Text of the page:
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What is the Youth in Transition Survey?

What are its objectives?

The Youth in Transition Survey (YITS) is a new Canadian longitudinal survey that collects information about major transitions in young people’s lives, particularly those between education, training and work. Survey results will help provide a deeper understanding of the nature and causes of problems young people face as they manage school-work transitions. Information obtained from the survey will help to support policy planning and decision-making that address these problems.

More explicitly, there are ten objectives of YITS:

  1. To examine key transitions in the lives of youth (transition from high school to post secondary schooling, initial transition from schooling to the labour market).
  2. To better understand educational and labour market pathways and the factors influencing these pathways.
  3. To identify educational and occupational pathways that provide a smoother transition to the labour market.
  4. To examine the incidence, characteristics, factors, and effects of leaving school.
  5. To understand the impact of school effects on educational and occupational outcomes.
  6. To examine the contribution of work experience programs, part-time jobs, and volunteer activities to skill development and transition to the labour market.
  7. To study the attitudes, behaviours, and skills of young people entering the labour market.
  8. To gain a better understanding of the determinants of post-secondary entry and post-secondary retention, including education financing.
  9. To better understand the role of educational and labour market aspirations and expectations in investment in further education and career choice.
  10. To explore the educational and occupational pathways o f various sub-groups, particularly "youth at risk."

Who is participating in YITS, and why?

Two different age groups are participating in YITS, a 15 year-old cohort and an 18 to 20 year-old cohort. This includes 30,000 youth aged 15, who come from 1,200 different schools across Canada. As well, 23,000 youth aged 18 to 20 years old are participating.

Data from the 15 year-old group will permit analysis of long-term school-work transitions. Information was gathered in the first survey cycle on youth’s school experiences, achievements, aspirations and expectations, and initial employment experiences. In order to obtain more precise information on skills and knowledge, youth in this cohort also completed achievement tests as part of the Programme for International Student Assessment (PISA). Additionally, one parent of each 15 year-old youth took part in YITS to provide supplementary information on their family background.

Results from the 18 to 20 year-old group will provide more immediate policy relevant information relating to transitions between work and school. Information gathered included transitions to post-secondary education and to the labour market.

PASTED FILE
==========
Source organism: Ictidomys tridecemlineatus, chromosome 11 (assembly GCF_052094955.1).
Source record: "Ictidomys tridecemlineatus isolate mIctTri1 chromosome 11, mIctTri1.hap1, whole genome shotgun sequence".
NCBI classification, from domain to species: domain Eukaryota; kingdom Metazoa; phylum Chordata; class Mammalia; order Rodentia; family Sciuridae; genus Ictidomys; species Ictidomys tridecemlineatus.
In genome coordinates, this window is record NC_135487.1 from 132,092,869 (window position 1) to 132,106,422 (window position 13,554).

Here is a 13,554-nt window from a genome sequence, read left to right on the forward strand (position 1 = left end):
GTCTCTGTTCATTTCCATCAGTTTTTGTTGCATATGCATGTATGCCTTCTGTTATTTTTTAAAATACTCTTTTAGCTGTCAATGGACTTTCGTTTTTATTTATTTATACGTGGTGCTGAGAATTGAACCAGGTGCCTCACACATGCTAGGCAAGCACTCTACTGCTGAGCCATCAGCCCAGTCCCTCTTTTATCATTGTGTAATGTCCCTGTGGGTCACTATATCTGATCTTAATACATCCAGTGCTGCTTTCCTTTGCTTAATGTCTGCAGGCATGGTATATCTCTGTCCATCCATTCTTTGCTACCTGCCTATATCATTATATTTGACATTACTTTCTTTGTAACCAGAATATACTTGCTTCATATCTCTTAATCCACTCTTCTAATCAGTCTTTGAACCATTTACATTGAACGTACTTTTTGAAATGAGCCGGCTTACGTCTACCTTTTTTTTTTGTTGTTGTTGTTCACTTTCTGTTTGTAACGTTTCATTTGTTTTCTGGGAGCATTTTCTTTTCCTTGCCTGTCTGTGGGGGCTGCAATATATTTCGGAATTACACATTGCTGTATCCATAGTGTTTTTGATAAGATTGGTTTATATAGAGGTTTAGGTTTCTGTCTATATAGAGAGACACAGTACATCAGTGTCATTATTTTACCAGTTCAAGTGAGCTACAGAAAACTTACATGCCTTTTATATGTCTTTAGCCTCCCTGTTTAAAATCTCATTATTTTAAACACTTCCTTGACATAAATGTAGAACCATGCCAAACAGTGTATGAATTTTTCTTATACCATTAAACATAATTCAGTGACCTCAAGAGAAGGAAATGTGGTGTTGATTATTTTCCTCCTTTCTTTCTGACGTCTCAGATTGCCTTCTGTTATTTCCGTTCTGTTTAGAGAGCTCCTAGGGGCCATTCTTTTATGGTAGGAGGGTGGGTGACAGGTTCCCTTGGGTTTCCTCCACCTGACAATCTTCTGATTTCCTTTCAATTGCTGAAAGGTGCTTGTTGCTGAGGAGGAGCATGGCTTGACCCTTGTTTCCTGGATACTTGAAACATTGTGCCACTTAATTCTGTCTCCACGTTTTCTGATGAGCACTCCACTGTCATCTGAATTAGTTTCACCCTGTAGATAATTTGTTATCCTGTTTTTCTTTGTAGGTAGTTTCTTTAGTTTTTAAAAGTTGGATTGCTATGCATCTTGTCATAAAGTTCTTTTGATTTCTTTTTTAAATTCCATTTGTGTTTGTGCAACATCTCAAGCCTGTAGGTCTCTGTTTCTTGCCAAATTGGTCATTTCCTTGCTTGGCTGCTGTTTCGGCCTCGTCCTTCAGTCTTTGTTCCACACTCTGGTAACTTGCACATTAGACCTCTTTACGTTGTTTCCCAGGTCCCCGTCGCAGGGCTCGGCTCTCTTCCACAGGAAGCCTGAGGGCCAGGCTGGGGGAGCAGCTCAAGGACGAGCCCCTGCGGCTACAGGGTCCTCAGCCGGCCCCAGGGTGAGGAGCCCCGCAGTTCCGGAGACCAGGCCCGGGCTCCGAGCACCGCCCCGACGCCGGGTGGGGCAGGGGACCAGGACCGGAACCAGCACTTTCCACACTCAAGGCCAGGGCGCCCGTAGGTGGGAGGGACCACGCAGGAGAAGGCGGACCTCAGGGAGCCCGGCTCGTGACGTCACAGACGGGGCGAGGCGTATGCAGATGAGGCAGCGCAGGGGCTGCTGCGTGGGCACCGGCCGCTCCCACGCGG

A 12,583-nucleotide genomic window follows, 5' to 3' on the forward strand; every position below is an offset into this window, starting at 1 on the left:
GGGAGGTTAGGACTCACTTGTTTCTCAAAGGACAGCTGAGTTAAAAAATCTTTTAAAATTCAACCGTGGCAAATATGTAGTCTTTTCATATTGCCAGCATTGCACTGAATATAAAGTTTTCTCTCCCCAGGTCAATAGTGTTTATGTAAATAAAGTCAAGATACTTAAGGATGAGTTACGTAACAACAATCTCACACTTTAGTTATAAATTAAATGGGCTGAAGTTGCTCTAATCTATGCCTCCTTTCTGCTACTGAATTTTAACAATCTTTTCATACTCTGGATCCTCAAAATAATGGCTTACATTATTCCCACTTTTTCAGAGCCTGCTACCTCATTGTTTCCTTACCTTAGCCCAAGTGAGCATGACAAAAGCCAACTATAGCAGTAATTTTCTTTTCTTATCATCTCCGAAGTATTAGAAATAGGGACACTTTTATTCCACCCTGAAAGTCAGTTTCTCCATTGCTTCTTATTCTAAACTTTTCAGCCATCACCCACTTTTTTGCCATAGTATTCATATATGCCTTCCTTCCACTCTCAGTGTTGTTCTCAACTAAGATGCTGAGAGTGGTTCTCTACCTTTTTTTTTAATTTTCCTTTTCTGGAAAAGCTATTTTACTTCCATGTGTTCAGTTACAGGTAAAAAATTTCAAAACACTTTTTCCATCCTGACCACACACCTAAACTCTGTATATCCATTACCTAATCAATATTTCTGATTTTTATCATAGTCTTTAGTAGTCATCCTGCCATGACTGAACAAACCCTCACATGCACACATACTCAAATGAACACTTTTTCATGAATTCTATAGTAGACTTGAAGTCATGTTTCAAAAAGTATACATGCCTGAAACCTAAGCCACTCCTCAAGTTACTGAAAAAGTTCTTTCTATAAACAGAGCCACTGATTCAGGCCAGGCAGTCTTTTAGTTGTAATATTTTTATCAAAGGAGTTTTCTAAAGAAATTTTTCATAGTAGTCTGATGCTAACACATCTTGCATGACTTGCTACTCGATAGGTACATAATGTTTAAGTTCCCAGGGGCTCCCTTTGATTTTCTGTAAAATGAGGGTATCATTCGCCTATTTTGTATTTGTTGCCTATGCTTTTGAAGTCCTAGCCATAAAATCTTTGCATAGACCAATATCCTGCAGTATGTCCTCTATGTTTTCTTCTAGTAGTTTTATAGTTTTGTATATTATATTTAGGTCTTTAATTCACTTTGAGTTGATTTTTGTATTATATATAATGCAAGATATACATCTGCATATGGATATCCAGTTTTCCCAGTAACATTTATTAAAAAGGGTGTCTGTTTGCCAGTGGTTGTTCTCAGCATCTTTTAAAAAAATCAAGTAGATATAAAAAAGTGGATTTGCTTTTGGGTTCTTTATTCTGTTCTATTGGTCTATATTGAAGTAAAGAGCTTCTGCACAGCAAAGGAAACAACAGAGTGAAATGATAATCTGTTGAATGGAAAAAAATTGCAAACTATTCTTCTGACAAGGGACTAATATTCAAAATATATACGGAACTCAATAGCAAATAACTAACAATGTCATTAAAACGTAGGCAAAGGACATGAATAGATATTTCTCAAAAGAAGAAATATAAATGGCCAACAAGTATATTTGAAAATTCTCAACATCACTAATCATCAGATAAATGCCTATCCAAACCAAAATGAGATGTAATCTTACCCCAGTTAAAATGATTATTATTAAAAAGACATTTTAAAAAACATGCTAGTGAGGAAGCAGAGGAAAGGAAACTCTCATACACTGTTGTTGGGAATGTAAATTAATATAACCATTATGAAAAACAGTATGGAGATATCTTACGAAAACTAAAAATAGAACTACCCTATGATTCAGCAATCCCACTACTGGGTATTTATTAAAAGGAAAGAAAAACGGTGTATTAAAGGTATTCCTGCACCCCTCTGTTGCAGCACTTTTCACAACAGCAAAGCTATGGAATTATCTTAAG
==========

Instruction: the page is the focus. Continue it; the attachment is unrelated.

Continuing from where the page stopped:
How is YITS conducted? When is it taking place?

The first cycle of YITS for the 15 year-old cohort was administered in schools along with the Programme for International Student Assessment (PISA). Data collection took place in April and May, 2000.

For participants 18 to 20 years of age, the survey was administered by telephone. Data collection took place between January and March, 2000.

Parents of the 15 year-old youth were interviewed by telephone in June, 2000

Current plans are to survey both cohorts every two years, for a period of several years. In subsequent cycles of YITS, respondents will participate in a Computer Assisted Telephone Interview (CATI).

What are the advantages of a longitudinal survey?

Most surveys provide a "snapshot" of the group being surveyed; that is, a picture of a situation at a specific point in time. A longitudinal survey, on the other hand, involves surveying the same group of people over a period of time. By linking records for the same panel of respondents over time, a longitudinal survey permits the study of relationships between factors measured in one period (e.g., aspirations, attitudes, behaviours, and achievement) with outcomes measured in future time periods (e.g., educational attainment, occupational outcomes, earnings).

Another advantage of a longitudinal survey is that respondents are interviewed frequently and are required to recall only recent events, thus improving data quality. Reports of attitudes and motivations for behaviours, for example, would be different if measured retrospectively than they would be if measured closer to the time they occur. In this respect, interviewing YITS respondents every two years will help to avoid recall bias.

When will the results of YITS be available?

Survey results for Cycle 1 for both the 15 year-old and 18 to 20 year-old cohorts are now available -- see the publications section.

Additional documentation related to YITS and PISA can be found in the publications section.

Who is conducting YITS?

YITS is an initiative of Employment and Social Development Canada, and is carried out in collaboration with Statistics Canada.

YITS Contact Informations

For further information on the Youth in Transition Survey, contact the following people.

At Employment and Social Development Canada:
Skills Development Research Division
Policy Research Directorate
Strategic Policy and Research
140 Promenade du Portage
Phase IV, 3rd Floor
Gatineau, Quebec
K1A 0J9
Tel.: (819) 994-2621
Fax: (819) 934-6137
Contact us by e-mail

At Statistics Canada:
Client Services
Culture Tourism and the Centre for Education Statistics
Main Building, Room 2001
Tunney's Pasture
Ottawa, Ontario
K1A 0T6
Tel: (613) 951-7608
Fax: (613) 951-9040
Toll free: 1-800-307-3382
educationstats@statcan.ca

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Date Modified:
2013-10-15